Sharing Earned Media Isn’t New, but Buying Promotion Is

If, like me, you have experience running a curated content marketing program you know that bringing in stories from outside news sources isn’t anything new. In addition (hopefully) to the content pulled from an owned, on-domain source such as a pressroom or blog, the curated program includes earned media stories from industry or general news sites. These kinds of stories can range from product reviews to corporate announcements to interviews with executives or staff to any of a number of other categories. All have their place in a well-run social content program.

There’s a new trend where not only are these stories being used for organic social posts but for paid posts on Facebook. That’s a trend Bobbie Johnson is creeped out by.

The main problem with allowing a company to pay to promote media coverage is that it has the potential to set up an environment that can further compromise the trust the public has in media by influencing editorial decisions and directions.

As media companies continue to see advertising revenue to the duopoly of Google and Facebook, they are buying ads themselves on those channels to boost their own stories, likely spending more to buy the reach that’s been siphoned from them over the years. They’re looking for any port in a storm that shows no sign of abating.

If they see stories performing well and find the cause is Company X used a link to that story in an ad because it was favorable in some manner (a good review, positive coverage of recent news etc), it’s hard to imagine someone within the organization won’t say they need more like that. Keep giving companies positive coverage and I’ll have the sales team contact each company pointing it out and hinting that it would make a great one to promote on Facebook.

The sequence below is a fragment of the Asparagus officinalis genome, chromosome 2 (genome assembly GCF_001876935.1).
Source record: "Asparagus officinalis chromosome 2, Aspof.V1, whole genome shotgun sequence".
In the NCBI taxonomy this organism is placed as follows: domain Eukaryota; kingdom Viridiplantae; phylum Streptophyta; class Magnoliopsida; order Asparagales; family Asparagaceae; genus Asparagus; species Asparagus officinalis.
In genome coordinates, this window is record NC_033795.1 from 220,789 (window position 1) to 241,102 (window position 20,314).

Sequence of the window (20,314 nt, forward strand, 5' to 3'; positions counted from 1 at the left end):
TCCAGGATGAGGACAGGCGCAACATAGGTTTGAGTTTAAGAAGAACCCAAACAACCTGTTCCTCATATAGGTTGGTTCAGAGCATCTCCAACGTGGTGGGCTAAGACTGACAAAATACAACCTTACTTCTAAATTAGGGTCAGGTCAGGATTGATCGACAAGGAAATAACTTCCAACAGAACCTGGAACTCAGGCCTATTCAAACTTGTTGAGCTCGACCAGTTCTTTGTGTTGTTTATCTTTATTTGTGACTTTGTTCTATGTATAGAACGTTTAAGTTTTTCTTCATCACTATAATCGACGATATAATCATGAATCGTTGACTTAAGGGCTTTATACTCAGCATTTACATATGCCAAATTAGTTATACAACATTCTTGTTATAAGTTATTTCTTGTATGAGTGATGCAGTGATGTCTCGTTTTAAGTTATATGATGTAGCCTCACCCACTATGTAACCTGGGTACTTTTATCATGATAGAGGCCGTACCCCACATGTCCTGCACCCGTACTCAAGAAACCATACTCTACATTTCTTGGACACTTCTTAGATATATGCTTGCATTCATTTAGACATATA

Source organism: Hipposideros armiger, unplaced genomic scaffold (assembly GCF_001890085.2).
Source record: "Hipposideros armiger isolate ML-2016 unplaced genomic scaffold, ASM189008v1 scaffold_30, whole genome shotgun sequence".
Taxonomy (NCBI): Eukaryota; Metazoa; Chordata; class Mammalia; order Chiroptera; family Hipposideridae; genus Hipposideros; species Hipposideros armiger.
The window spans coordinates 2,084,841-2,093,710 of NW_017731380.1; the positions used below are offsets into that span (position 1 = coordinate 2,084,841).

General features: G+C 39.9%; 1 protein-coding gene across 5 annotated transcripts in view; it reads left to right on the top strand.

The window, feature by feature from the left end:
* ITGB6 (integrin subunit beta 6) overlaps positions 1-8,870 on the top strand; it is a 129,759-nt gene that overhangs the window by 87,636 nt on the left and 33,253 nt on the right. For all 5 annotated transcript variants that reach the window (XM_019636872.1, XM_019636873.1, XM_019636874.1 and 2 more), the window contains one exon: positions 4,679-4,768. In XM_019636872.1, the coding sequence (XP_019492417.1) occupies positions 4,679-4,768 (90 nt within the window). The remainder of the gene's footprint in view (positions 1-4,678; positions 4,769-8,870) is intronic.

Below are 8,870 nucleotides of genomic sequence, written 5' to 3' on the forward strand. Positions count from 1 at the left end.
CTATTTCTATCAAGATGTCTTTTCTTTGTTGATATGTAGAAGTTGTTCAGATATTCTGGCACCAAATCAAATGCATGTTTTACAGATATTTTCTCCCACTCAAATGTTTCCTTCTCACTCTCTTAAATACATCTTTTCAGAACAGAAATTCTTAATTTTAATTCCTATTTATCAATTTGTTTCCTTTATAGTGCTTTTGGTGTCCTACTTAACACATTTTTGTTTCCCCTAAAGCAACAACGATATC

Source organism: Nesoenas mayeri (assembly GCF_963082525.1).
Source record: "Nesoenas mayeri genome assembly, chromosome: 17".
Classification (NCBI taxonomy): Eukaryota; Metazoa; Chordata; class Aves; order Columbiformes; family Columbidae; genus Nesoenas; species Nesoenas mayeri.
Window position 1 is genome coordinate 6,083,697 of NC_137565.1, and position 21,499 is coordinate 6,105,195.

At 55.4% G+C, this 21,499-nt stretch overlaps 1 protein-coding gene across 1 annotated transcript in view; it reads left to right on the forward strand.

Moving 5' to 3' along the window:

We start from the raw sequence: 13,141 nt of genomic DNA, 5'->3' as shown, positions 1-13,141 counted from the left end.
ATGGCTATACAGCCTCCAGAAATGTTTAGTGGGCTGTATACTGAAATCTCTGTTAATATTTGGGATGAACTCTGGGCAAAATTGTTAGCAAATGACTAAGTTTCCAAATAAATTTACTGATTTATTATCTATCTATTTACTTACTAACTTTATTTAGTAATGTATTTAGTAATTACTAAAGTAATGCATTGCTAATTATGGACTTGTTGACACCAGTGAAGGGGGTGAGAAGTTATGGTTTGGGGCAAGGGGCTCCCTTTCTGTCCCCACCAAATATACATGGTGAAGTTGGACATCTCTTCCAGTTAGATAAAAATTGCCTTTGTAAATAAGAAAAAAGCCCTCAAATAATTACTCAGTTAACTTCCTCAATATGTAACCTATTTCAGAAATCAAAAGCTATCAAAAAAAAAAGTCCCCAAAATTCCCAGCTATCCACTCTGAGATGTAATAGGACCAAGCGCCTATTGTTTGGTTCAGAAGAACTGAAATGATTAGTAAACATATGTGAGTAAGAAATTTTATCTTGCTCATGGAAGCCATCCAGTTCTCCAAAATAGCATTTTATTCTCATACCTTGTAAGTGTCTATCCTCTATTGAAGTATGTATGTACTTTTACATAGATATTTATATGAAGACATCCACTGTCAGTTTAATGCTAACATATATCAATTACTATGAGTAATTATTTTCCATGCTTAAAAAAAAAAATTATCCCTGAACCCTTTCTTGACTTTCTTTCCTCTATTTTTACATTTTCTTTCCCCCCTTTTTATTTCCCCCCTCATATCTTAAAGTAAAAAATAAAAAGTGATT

I don’t want to impugn the integrity of most members of the media. But these are desperate times. News organizations are either pivoting to video (where the ad dollars are theoretically richer), increasing the amount of data they collect and sell to advertisers or hoping a shift to subscriptions saves them. It’s naive to think someone hasn’t at least proposed being more friendly and welcoming to corporate messaging in the hopes that subsequent paid posts linking to that coverage will increase pageviews.

There’s no real solution here. No one will ban these ads on the grounds they violate some sort of intellectual journalism standard. So it will be up to the commentators and watchdogs of the industry to keep an eye out and see if or how coverage shifts to better facilitate a system where someone else promotes stories, someone with an even greater financial interest in doing so than the news provider itself.

Chris Thilk is a freelance writer and content strategist who lives in the Chicago suburbs.

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